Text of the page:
A Good Move for the Green Movement

A Good Move for the Green Movement

Last Wednesday, May 26, 2021, was a great day for the Green Movement and a bad day for Big Oil. The three most publicly traded fossil-fuel companies were all handed big decisions that will force them to clean up their act much more quickly than they had originally planned:

  • Shell was found to be partially responsible for climate change by a Dutch court and ordered to reduce its carbon emissions by 45% by 2030.
  • Exxon lost three seats on its board to an activist investor Engine No. 1, which will likely result in a major overhaul of its fuel-focused business strategy.
  • Exxon’s counterparts at Chevron also supported a motion to include emissions from burning fuels sold by the company in future reduction targets, against the wishes of the board.
Photo by Isabella Mendes from Pexels

Engine No. 1, a hedge fund owning approximately .02% of Exxon’s stock, challenged the company’s sustainability campaign and its outdated strategies in response to climate change in a campaign beginning last December. They called for Exxon to gradually diversify its investments to prepare for a future with fewer fossil fuels, despite Exxon’s insistence that plastics and gasoline will remain in demand for years to come.

“Over the past decade, [Exxon] has failed to evolve in a rapidly changing world, resulting in significant underperformance to the detriment of shareholders and risking continued long-term value destruction,” Engine No. 1 said in a statement about why it put forward its slate of candidates.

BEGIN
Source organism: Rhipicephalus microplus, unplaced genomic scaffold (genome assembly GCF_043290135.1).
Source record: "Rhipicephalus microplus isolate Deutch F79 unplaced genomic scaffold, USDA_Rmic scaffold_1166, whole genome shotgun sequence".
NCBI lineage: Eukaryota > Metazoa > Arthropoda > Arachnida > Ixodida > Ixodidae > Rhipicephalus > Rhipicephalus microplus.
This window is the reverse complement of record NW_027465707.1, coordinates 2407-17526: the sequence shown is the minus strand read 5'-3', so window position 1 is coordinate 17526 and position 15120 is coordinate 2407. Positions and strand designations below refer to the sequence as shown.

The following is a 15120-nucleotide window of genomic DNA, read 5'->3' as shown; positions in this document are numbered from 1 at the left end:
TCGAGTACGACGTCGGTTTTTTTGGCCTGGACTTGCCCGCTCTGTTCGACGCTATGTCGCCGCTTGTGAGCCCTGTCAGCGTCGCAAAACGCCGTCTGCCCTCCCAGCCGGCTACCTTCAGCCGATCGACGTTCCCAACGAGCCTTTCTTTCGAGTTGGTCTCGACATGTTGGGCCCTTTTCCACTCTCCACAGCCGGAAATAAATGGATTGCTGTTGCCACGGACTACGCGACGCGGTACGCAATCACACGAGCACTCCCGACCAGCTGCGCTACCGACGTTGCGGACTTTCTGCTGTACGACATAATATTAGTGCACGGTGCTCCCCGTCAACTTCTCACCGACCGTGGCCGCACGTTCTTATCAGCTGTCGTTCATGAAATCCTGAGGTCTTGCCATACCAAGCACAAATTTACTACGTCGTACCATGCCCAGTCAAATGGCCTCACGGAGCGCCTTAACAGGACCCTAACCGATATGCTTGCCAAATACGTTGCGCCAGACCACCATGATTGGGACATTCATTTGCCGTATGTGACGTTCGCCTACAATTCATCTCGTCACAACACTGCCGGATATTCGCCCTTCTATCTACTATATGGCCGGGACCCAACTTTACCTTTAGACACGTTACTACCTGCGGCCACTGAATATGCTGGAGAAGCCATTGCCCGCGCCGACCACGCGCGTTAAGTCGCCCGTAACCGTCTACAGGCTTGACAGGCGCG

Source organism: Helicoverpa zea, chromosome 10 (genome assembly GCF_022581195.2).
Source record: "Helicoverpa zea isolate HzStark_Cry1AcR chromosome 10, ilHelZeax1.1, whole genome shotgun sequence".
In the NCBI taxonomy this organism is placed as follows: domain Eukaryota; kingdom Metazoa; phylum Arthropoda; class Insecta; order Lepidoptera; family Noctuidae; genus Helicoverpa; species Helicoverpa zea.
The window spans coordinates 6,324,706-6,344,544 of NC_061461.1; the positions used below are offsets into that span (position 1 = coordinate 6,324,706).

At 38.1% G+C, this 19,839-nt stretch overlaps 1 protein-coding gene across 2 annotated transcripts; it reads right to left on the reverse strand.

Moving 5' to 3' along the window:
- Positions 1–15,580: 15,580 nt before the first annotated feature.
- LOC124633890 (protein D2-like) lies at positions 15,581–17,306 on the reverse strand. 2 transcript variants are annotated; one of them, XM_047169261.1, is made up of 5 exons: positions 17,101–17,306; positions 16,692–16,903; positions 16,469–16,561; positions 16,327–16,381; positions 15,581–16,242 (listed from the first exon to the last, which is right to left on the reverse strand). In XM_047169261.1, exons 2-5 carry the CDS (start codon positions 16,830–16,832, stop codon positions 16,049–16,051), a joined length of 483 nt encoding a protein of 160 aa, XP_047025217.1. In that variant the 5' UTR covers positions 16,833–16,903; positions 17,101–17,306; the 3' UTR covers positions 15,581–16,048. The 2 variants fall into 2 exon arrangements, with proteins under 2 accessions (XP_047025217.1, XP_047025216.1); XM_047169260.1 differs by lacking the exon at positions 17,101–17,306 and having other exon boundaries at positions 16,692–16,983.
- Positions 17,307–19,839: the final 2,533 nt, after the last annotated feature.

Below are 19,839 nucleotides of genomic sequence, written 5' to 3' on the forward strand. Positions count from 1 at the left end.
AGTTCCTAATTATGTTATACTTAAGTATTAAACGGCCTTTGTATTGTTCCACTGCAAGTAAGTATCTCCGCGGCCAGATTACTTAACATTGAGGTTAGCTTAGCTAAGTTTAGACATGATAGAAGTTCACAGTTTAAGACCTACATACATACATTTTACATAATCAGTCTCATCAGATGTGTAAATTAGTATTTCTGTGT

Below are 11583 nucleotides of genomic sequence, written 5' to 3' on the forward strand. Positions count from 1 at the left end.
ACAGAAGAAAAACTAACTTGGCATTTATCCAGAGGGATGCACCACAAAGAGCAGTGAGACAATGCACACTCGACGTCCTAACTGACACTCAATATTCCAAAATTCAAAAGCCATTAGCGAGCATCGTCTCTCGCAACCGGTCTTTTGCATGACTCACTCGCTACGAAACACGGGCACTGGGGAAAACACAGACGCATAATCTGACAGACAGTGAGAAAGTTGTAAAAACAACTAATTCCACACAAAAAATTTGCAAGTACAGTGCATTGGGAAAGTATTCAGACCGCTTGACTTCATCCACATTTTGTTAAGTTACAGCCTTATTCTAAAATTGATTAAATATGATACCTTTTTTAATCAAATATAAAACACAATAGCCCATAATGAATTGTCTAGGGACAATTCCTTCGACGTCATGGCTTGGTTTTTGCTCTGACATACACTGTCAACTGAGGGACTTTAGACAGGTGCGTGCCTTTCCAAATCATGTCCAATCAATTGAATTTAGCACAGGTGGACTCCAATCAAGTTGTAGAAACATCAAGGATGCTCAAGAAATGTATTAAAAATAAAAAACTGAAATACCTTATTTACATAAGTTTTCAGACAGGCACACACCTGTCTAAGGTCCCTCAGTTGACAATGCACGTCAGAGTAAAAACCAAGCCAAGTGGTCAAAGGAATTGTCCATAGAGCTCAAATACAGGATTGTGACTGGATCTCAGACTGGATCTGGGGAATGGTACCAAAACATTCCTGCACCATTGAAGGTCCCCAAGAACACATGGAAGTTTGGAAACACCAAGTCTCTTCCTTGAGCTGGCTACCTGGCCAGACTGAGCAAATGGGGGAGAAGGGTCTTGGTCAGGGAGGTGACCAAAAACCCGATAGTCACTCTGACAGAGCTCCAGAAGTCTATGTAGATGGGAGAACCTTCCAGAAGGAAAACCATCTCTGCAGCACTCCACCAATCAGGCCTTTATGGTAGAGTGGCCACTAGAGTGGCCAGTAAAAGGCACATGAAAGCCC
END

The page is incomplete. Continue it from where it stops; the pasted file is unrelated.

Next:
Photo by Griffin Wooldridge from Pexels

Activists and investors are steadily applying more pressure on Big Oil companies to be held accountable for their impact on the environment. Society’s views, as well as the political and legal environment in which fossil-fuel industries are operating, are rapidly changing in support of sustainability and green initiatives. While many oil companies have started to adopt comprehensive plans to reduce their carbon footprint, especially in Europe, many face skepticism about their strategies and motives.

The Wall Street Journal states, “The Shell ruling, issued by the district court in The Hague, found that Shell must curb its carbon emissions by 45% by 2030 compared with 2019 levels—and that the company was responsible not only for lowering its own direct emissions from drilling and other operations, but also those of the oil, gas, and fuels eventually burned by consumers.”

Shell reportedly said that it expected to appeal the decision, citing their investment of billions of dollars in low-carbon energy, electric vehicles, and renewable energy. However, the decision by the Dutch court sends a message that the world will no longer idly allow the fossil-fuel industry to pollute the planet and contribute to climate change unchecked.

Photo by Ekaterina Belinksa from Pexels

Evidence shows that we have a growing responsibility to keep global warming from exceeding 1.5 degrees Celsius above pre-industrial levels, as stated in the Paris climate agreement. The efforts by major players in the fossil fuel energy up to this point will not get us there. However, both decisions regarding Shell and Exxon are huge indicators of where the industry is headed, even if we still have a long journey ahead. “People around the world are demanding climate justice,” Andy Palmen, interim director of Greenpeace Netherlands, said in a statement.

While we may have a long way to go to net zero, these recent decisions show that moving away from fossil fuels is no longer only the stance of environmentalists and activists but also a priority for key stakeholders keeping their businesses relevant and profitable.

Author Bio:



Paige is the Solar Admin and Office Manager at Solterra Solar.  A Kentucky native, she’s fond of hiking, traveling, dinosaurs, and recently began roller skating.  When she isn’t in the office working on a solar project, she enjoys being outside or doing something creative (or both!).

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